Tony Roe (Partner, Boyes Turner) gives expert video advice on: Is there any help available when trying to deal with an informal marriage break up?; Do we have to go through a legal separation if we are not married?; How do we sort out who owns what if we have split up? and more...
Is there any help available when trying to deal with an informal marriage break up?
When cohabitants breakup, it is probably a much more complicated a process than it is for couples who are divorcing or separating when they've been married. There's a lot of myths about it and there is plenty of scope to go wrong. What one should do is consult a citizen's advice bureau for example, or alternatively, a specialist family law solicitor, preferably a member of Resolution. But you should check to see if you're going to be eligible for legal aid, whether or not that's something that they offer, or whether or not you qualify for it.
Do we have to go through a legal separation if we are not married?
Separation is a question of fact, whether you are cohabiting couples that are separating, or married couples separating. There's no process for it.
Will the father of my children be required to pay maintenance even if we weren't married?
A non-resident parent who was co-habiting will have a duty to pay maintenance fort child. That could be dealt with through the child support agency. However there is no [xx] for a former co-habitant to pay maintenance for the other former co-habitant. As far as children are concerned you may be able to make applications for capital orders under the Children Act of 1989.
Will I receive maintenance from my ex partner if I gave up my job to look after our children?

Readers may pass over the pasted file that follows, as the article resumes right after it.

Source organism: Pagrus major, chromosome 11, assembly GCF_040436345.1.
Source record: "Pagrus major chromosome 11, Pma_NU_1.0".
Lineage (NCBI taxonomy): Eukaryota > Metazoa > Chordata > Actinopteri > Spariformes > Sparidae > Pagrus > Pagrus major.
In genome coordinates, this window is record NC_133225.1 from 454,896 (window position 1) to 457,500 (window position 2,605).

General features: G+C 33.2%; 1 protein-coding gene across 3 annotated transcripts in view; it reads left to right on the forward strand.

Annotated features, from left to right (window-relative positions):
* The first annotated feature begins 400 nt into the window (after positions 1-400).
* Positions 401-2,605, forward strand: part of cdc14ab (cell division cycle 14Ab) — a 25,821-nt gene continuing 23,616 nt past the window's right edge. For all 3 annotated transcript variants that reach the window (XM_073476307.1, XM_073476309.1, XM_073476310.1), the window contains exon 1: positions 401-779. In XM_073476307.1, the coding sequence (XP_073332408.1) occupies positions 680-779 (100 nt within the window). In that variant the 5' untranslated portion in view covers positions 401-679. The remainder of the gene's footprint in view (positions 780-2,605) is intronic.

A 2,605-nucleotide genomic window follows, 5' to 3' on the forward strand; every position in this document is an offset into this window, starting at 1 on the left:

There's no provision for maintenance for a former cohabitant. The only provision is maintenance for the child, and that can be dealt through the child support agency, as it currently stands, if there can't be an agreement on it. It's always wise to actually check the child support agency website, where you can actually do calculations on there.
If we break up, who will have to move out of our current home?
The court can actually be asked to deal with occupation of a property, certainly, and while you are trying resolve matters about who owns what. That would be an application for an occupation order, enabling somebody to remain in the property, or excluding somebody from the property, and such an application can be made under the Family Law Act of 1996.
If I move out, do I have to carry on paying the mortgage?
If your name is on the mortgage, you've got a liability to the mortgage company, and that's an ongoing liability whether you're living there or not. But, what you should try to do is to come to some arrangement where you're not paying, but your former partner who remains there is paying your share.
If I move out, do I have to carry on paying the bills?
If your name is on the utility account, technically that's between you and the utility company. Often they will arrange for the names to be changed on the telephone account or the electricity bill and so on. Again, it's something that you should try to sort out as part of the overall arrangement, so there's no comeback for you.
After breaking up, how should we deal with our joint debts?
This is something that needs to be covered. You should try and arrange and negotiate who is going to deal with what.
After breaking up, how should we deal with our joint account?
Again, that's something which should become part of the negotiations. It might be easier if one of you takes that on, but again, by agreement and with the bank being informed. But, do watch out for one person drawing on a joint account, which may or may not, have an overdraft facility which means that you are, then, going to be liable just as much as they are for the overdraft.
How do we decide who will look after the children if we break up?
Try to agree what the arrangements are going to be: who's going to see them, to what extent, where are they going to live and so on. The more that you can agree the better it is. If you have areas of disagreement, perhaps you can mediate through a local mediation agency or solicit a mediator. If all else fails, applications can be made to the court under the Children Act 1989 for orders dealing with residence and contact. Residence means with whom a child lives and contact means the child seeing the parent.